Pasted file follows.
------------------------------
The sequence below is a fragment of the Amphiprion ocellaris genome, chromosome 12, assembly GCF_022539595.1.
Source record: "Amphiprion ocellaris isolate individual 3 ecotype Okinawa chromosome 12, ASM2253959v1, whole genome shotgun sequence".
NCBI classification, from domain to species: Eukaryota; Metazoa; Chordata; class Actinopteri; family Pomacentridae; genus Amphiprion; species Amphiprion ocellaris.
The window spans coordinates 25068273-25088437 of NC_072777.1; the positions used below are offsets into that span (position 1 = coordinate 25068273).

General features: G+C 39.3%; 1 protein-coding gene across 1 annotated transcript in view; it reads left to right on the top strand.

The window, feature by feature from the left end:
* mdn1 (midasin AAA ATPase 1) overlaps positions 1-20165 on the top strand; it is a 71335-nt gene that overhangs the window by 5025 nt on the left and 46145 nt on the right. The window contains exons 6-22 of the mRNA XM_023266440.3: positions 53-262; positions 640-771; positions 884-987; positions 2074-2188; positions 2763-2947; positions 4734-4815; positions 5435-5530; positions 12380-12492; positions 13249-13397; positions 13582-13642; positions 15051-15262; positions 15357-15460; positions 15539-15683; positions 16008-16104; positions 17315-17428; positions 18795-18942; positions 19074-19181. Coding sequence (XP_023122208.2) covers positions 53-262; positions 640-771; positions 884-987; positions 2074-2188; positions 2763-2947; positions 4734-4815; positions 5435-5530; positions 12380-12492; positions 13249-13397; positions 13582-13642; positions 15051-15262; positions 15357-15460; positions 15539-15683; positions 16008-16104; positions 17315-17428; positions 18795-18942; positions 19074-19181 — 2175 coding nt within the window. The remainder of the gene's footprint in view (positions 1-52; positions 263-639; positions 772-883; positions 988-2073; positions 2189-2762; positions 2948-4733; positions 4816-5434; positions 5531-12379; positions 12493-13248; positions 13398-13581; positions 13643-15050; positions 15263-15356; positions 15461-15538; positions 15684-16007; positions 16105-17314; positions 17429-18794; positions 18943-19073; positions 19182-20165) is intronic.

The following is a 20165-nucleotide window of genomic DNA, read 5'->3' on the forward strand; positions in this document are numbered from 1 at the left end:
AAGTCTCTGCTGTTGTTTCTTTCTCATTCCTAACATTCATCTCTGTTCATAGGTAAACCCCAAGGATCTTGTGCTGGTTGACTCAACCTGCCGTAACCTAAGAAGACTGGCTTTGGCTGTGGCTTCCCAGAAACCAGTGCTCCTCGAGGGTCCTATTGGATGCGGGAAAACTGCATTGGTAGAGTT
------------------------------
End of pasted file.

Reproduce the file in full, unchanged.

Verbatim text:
The sequence below is a fragment of the Amphiprion ocellaris genome, chromosome 12, assembly GCF_022539595.1.
Source record: "Amphiprion ocellaris isolate individual 3 ecotype Okinawa chromosome 12, ASM2253959v1, whole genome shotgun sequence".
NCBI classification, from domain to species: Eukaryota; Metazoa; Chordata; class Actinopteri; family Pomacentridae; genus Amphiprion; species Amphiprion ocellaris.
The window spans coordinates 25068273-25088437 of NC_072777.1; the positions used below are offsets into that span (position 1 = coordinate 25068273).

General features: G+C 39.3%; 1 protein-coding gene across 1 annotated transcript in view; it reads left to right on the top strand.

The window, feature by feature from the left end:
* mdn1 (midasin AAA ATPase 1) overlaps positions 1-20165 on the top strand; it is a 71335-nt gene that overhangs the window by 5025 nt on the left and 46145 nt on the right. The window contains exons 6-22 of the mRNA XM_023266440.3: positions 53-262; positions 640-771; positions 884-987; positions 2074-2188; positions 2763-2947; positions 4734-4815; positions 5435-5530; positions 12380-12492; positions 13249-13397; positions 13582-13642; positions 15051-15262; positions 15357-15460; positions 15539-15683; positions 16008-16104; positions 17315-17428; positions 18795-18942; positions 19074-19181. Coding sequence (XP_023122208.2) covers positions 53-262; positions 640-771; positions 884-987; positions 2074-2188; positions 2763-2947; positions 4734-4815; positions 5435-5530; positions 12380-12492; positions 13249-13397; positions 13582-13642; positions 15051-15262; positions 15357-15460; positions 15539-15683; positions 16008-16104; positions 17315-17428; positions 18795-18942; positions 19074-19181 — 2175 coding nt within the window. The remainder of the gene's footprint in view (positions 1-52; positions 263-639; positions 772-883; positions 988-2073; positions 2189-2762; positions 2948-4733; positions 4816-5434; positions 5531-12379; positions 12493-13248; positions 13398-13581; positions 13643-15050; positions 15263-15356; positions 15461-15538; positions 15684-16007; positions 16105-17314; positions 17429-18794; positions 18943-19073; positions 19182-20165) is intronic.

The following is a 20165-nucleotide window of genomic DNA, read 5'->3' on the forward strand; positions in this document are numbered from 1 at the left end:
AAGTCTCTGCTGTTGTTTCTTTCTCATTCCTAACATTCATCTCTGTTCATAGGTAAACCCCAAGGATCTTGTGCTGGTTGACTCAACCTGCCGTAACCTAAGAAGACTGGCTTTGGCTGTGGCTTCCCAGAAACCAGTGCTCCTCGAGGGTCCTATTGGATGCGGGAAAACTGCATTGGTAGAGTT